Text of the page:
For this specific piece, more than create an abstract drawing, I was interested in creating a drawing of abstraction – a drawing of the forces that create the individual, along with its own time and space. How to create a map of digitality – something that operates in 1’s and 0’s? Can this be a mapping of the disembodied self?

Thinking Feeling Reason

essay for Makhzin edited by Ghalaya Saadawi, Mirene Arsanios and Iman Mersal

What constitutes the ability to think of thinking? The “catching oneself” in the act of knowing is the re-affirmation of the humanness of the human. To catch oneself from time to time isn’t enough: we want to be eternally caught. But we are also afraid of being in a state of the eternally caught. It is thus this pull of oppositional needs that sets the human apart from other forms of being. As much as we want to be human, we also do not want to be merely human.

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Name Names Herself

text, video, performance, drawing

Text/Poster: Name works in the archiving section of a museum documenting information about a (newly discovered) specimen. As she carries out her work, she realises that in order to define the specimen she has to first define herself. The project directly looks at the conditions that make the human, human – identity, alienation, abstraction, and conversely the ‘everything else’. How does the production of subjectivity of the character allow that of the specimens’ to be created? Are the distinctions that clear?

Video: attempts to articulate how we look at hope/hopelessness as axioms, with people scraping out scratch cards, alluding to financial anticipation in its most exciting form: will I win something?

Performance: I drew along with the scraping action in the video, as a gesturing of recording financial anticipation. A drawing emerges.

name names herself text

click here to read poster

unnamed (1)

Installation view

Would We Know It If We Couldn’t Feel It

My contention within this work was that while each of us feel and experiences in ways only particular to us (depending on socio-political and historical signifiers), there is a generic element to experience that precedes these particularities. We see things, we experience, we identify and are identified with, and, we also somewhere believe these are inseparable from each other in such a way that to divorce one from the other would create an abyss within our very understanding of ourselves. This is obvious to to a certain degree. However can we also see that these experiences of that form the base for our identity are not open-ended, but allude to the idea that they cannot be accounted for; there is a functional openess to them.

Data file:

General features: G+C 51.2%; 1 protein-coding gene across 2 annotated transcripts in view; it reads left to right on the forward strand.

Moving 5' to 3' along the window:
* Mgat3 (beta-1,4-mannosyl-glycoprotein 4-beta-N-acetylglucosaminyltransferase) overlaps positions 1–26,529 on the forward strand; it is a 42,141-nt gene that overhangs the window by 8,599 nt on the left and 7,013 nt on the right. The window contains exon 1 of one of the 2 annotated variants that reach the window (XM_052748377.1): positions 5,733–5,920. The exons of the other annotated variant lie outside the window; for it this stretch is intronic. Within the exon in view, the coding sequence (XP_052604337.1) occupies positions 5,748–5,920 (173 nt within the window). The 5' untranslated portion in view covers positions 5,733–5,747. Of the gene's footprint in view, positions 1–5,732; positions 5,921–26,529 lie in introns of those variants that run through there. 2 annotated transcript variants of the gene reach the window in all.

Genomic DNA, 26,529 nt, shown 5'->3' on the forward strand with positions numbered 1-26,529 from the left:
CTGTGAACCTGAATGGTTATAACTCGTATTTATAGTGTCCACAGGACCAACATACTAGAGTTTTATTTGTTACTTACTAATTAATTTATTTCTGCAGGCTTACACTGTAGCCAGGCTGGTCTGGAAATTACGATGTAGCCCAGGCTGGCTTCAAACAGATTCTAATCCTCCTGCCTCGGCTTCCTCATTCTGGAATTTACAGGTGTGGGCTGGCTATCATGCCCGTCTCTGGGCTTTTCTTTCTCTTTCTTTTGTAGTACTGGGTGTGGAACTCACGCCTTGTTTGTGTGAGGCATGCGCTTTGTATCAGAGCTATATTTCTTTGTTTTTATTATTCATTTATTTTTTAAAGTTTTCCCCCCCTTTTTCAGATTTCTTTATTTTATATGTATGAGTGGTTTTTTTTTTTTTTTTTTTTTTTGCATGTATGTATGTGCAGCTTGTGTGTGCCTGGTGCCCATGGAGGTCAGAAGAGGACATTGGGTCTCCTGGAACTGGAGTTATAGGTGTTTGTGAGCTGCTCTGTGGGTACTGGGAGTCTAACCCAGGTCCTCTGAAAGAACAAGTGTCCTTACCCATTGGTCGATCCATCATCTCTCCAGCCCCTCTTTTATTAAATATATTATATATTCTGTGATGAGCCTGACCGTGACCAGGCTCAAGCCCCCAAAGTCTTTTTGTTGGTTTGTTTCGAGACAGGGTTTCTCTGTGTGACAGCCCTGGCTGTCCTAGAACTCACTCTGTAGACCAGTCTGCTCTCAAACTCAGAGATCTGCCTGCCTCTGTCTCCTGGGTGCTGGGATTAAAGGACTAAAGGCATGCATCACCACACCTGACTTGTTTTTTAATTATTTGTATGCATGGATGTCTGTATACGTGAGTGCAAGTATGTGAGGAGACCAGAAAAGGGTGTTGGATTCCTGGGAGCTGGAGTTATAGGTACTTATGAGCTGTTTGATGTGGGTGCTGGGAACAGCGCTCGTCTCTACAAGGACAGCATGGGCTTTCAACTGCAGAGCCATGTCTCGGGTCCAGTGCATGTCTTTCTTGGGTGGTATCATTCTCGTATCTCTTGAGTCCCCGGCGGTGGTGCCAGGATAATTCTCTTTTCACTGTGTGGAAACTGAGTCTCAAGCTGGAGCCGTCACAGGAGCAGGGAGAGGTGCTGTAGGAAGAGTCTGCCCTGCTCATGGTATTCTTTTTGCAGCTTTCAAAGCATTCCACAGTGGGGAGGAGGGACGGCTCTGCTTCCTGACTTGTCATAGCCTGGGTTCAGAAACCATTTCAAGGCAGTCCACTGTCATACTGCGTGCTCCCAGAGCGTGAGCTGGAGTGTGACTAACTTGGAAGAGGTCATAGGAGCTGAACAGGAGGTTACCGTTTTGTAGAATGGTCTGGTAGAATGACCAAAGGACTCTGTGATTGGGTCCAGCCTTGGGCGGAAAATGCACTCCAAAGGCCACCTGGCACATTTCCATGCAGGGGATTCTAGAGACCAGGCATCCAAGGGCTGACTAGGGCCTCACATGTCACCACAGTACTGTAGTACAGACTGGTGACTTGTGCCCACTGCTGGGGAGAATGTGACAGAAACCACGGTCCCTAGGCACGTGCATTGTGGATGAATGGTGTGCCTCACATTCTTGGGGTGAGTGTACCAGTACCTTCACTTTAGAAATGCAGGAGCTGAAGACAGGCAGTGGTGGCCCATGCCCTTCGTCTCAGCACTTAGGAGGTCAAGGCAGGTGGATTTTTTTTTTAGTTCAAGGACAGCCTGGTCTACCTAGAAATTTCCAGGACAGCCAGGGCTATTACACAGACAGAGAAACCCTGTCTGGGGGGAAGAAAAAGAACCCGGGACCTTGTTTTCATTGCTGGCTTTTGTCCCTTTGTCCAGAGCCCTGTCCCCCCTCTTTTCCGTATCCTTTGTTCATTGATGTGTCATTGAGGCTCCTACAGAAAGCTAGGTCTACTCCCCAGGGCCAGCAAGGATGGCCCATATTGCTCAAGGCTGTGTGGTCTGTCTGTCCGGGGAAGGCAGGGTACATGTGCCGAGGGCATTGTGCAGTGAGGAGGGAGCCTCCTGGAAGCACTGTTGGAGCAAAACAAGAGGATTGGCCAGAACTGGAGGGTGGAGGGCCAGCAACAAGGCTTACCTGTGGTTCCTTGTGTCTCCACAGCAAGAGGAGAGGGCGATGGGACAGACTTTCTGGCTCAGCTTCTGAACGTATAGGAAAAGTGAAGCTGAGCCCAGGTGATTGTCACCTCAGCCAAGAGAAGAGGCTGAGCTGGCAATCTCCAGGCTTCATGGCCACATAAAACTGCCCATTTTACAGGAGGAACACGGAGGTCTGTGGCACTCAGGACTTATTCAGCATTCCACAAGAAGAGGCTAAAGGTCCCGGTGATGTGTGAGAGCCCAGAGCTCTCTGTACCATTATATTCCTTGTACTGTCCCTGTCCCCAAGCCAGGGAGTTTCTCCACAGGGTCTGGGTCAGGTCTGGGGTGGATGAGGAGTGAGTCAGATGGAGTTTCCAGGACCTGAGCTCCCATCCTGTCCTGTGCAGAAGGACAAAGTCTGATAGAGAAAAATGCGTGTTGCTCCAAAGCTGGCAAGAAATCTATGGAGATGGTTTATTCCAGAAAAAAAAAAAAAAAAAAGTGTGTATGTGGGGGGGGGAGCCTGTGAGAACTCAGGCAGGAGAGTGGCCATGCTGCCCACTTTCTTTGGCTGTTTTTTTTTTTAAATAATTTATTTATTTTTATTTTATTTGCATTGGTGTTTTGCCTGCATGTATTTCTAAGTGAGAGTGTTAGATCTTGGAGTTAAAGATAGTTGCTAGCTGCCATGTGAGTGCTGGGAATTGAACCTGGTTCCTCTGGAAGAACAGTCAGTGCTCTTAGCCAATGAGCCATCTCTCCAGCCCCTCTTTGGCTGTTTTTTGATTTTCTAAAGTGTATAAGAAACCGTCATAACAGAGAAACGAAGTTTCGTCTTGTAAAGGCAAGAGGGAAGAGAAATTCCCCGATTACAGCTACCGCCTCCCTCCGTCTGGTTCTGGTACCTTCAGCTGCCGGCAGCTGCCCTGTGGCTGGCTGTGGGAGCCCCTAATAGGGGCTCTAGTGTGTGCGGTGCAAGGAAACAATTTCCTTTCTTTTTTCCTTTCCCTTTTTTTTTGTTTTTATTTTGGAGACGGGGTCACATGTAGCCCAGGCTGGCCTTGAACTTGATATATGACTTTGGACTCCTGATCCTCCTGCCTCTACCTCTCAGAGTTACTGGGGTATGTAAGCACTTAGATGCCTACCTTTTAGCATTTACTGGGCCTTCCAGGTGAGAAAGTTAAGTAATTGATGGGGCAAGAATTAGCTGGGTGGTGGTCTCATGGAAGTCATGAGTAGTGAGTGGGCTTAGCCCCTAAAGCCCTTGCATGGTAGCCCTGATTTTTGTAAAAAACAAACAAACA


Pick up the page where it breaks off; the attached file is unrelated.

I proceeded to construct this work through interviews with three individuals. We spoke at length of particular instances of extreme emotion, physical reactions, attempts at deconstruction of the emotion and continuous self-reconstruction. What emerged, post edit, are patterns of self-affirmation and negation taking place simultaneously – patterns of experiencing the particular. While living as per the tenets of i-am-generic is extremely hard to make a reality, it is pattern recognition that allows us to think of ways to avoid offering subjective claims as solutions. In the image I constructed in the video, I was keen on the face as the site of subjectivity, but the passport size framing as the site of the generic.